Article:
Tips For Preventing Mildew & Mold on Painted Surfaces
No structure is immune to the presence of mold spores, and that includes your home. Not even new homes are free of mold, except in the unlikely event that all building materials were treated for mold before the structure was built. The good news is that there are strategies for preventing and retarding the growth of these airborne, unwelcome fungi. Choosing the right type of paint and taking proper care of your painted surfaces can make a huge difference in the prevention of mildew and mold.
Household Problems Caused by Mold
The following are among the reasons mold is a concern and should be prevented or removed:
- Wood can be weakened and damaged by the presence of mold and mildew because mildew feeds on the resins and cellulose contained in all species of wood.
- Both the coating performance and the appearance of painted surfaces are negatively affected by mildew. Of course, mildew is unsightly; but it also attracts more dirt to the surface. Mildew also leads to premature failure of paint because of loss of adhesion as well as blistering, flaking, and cracking.
Health Problems Attributed to Mold
The medical community places health problems related to mold into three general categories:
- Many people are allergic to mold. Common symptoms include irritated eyes, wheezing, skin irritation, coughing, and stuffy nose. Among the more severe reactions are fever, shortness of breath, and flu-like symptoms.
- Aspergillosis is another health problem people experience due to mold. The disease can invade and damage body tissue, such as in the lungs and other organs, and can spread throughout a person’s body. Although it sounds serious, it is only considered potentially hazardous when it is found in unusually high concentrations.
- Exposure to toxigenic mold is linked to serious injuries and diseases such as cancer, hemorrhaging of infant lungs, and brain damage as well as fibromyalgia, reactive airway dysfunction syndrome, and more. The scientific and medical evidence of this type of mold exposure is not considered conclusive, but there has been a great deal of media attention about it in recent times.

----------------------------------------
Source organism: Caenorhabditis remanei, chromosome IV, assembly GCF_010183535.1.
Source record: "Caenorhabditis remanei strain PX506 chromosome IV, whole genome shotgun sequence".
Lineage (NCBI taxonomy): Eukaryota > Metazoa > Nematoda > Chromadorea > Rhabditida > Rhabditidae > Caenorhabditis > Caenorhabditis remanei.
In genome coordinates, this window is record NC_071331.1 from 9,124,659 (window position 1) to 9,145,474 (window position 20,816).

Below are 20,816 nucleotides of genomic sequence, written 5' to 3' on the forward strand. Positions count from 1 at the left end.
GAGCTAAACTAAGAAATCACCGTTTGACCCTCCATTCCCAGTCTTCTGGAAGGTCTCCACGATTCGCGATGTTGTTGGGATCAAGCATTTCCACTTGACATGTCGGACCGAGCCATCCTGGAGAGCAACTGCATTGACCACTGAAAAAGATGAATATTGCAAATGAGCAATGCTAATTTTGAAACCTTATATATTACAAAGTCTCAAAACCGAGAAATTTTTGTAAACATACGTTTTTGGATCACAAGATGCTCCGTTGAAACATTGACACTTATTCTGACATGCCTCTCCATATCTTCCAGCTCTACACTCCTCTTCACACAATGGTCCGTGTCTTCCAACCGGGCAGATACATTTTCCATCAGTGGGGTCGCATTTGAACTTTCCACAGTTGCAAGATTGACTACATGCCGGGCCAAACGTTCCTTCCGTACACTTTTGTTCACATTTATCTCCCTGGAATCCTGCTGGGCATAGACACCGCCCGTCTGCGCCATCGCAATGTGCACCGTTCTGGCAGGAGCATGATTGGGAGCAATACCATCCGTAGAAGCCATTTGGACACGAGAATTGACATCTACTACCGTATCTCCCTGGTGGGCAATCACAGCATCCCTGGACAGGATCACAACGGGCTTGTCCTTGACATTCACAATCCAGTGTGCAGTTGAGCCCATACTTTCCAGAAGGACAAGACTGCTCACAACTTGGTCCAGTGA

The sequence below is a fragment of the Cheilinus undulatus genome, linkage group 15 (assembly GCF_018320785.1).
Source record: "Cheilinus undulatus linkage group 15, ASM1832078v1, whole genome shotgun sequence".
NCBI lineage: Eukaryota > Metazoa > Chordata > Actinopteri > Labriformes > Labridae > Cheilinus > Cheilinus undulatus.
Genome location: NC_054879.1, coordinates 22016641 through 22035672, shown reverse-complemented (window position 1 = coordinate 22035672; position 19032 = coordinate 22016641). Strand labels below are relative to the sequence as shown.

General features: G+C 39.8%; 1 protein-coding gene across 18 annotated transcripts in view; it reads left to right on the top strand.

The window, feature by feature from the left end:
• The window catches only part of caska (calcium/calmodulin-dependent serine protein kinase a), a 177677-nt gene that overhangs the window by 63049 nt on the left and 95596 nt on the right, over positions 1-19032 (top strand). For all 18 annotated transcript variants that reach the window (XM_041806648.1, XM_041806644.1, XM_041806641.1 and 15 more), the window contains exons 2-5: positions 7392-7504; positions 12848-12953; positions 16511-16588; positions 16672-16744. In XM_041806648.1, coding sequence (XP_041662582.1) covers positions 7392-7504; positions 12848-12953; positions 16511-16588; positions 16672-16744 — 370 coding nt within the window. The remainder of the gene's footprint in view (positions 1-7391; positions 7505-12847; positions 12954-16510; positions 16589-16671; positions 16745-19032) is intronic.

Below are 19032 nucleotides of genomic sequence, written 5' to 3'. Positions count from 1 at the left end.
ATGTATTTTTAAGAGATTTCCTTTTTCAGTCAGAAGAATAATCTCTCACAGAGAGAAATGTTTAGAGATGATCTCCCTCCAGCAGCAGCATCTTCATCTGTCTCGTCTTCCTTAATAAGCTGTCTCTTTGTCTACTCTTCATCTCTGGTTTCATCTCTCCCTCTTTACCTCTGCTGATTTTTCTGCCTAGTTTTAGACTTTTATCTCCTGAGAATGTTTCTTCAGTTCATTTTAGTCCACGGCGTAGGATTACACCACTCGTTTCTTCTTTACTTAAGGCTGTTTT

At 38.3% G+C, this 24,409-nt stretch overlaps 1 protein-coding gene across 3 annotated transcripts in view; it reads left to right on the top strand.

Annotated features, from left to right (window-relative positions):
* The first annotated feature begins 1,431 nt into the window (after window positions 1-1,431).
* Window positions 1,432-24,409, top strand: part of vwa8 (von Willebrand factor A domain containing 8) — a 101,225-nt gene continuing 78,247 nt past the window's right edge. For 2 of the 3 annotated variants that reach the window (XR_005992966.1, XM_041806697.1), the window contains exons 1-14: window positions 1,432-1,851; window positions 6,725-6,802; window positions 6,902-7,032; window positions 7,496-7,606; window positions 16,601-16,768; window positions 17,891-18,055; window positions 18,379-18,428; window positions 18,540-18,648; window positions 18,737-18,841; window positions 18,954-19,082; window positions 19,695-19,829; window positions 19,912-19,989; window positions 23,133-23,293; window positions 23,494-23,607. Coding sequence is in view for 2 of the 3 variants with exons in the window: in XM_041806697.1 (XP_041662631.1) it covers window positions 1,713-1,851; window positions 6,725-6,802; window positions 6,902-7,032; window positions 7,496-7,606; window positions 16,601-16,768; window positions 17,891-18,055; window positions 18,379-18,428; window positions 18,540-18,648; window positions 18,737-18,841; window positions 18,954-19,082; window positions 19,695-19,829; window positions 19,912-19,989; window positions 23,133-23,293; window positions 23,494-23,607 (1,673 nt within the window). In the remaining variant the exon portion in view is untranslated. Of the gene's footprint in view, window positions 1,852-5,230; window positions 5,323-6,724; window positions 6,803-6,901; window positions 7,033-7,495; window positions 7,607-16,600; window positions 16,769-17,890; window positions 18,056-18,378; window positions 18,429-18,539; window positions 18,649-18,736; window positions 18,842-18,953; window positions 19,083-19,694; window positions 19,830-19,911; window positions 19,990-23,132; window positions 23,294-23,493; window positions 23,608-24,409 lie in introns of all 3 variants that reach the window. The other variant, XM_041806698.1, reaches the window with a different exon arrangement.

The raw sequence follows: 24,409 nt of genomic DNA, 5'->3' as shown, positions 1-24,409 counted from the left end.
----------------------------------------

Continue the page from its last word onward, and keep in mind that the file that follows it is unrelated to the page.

Preventing Mold Growth
Mold can grow on a variety of types of surfaces, including wood, aluminum, and vinyl as well as on grease and dirt. Preventing mold begins with creating an environment that is inhospitable to its growth. Water and moist air are the number one growth factors for mold and mildew. Fungi also thrive in dark, moist places with little air circulation.
On the outside of your home, mold will most likely appear in areas that are damp and well shaded from the sun. In your home’s interior, the bathroom is where mildew is most likely to appear. Whenever you bathe or shower, open a window or turn on a fan so that the air movement can more quickly dry out the room. Other moist areas that are susceptible to mildew are the basement, laundry room, and kitchen. Closets also sometimes have high moisture.
If you do see mold on the inside or outside of your home, do not paint over it. Doing so will accelerate the damage to your home. The mildew will quickly reappear and the problem will be compounded because the fungi will be sealed between the previous and new coats of paint. Before repainting, it will be necessary for the paint to be completely stripped.
If you think you may have mildew but you aren’t sure, apply a few drops of bleach. If it is mildew, the stain will disappear within a few minutes; whereas if it is dirt, the bleach will have no effect.
Some types of paint are more resistant to mildew than others. For example, mildew more quickly grows on exterior alkyd flat paint as compared with gloss or semi-gloss enamels. Any products which contain linseed oil also attract mildew growth. Mildew resistance is achieved by using premium quality latex paint because it doesn’t contain as many nutrients for mildew to feed on. Mold spores have difficulty adhering to glossier paints because they are less porous than flat paints. Keep in mind also that darker shades of paint dry more quickly than lighter one after it rains, which makes darker shades less susceptible to mildew. For better mildew resistance and overall performance, choose a 100% acrylic latex paint rather than a vinyl acrylic paint.
Contact our paint professionals for any questions you may have about mildew and which paints are best for preventing growth of the fungi.
Franklin Painting LLC – Call us Toll Free at 877-646-7774
or at our main office number 860-678-7701
160 Brickyard Road, Farmington, CT 06032